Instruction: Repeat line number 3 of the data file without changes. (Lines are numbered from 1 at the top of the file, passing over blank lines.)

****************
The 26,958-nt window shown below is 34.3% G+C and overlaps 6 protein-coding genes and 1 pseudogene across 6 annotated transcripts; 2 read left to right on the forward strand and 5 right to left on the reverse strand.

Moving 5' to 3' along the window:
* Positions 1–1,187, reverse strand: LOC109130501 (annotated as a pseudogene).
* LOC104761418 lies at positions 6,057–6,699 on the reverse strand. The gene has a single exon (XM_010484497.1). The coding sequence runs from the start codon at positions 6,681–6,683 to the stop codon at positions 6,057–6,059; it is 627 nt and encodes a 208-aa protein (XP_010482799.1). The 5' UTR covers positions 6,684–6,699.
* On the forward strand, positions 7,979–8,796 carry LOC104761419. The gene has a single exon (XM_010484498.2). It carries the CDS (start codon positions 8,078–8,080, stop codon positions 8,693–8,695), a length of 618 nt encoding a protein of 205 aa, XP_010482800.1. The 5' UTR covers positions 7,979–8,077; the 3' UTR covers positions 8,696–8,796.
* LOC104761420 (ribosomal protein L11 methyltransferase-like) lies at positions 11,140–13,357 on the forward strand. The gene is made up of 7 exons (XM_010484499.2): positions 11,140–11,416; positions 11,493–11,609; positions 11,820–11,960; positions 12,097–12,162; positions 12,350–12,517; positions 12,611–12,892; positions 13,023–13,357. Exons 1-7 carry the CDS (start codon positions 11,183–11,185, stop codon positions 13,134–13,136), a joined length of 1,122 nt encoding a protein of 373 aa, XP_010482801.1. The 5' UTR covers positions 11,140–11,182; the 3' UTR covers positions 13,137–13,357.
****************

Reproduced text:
* Positions 1–1,187, reverse strand: LOC109130501 (annotated as a pseudogene).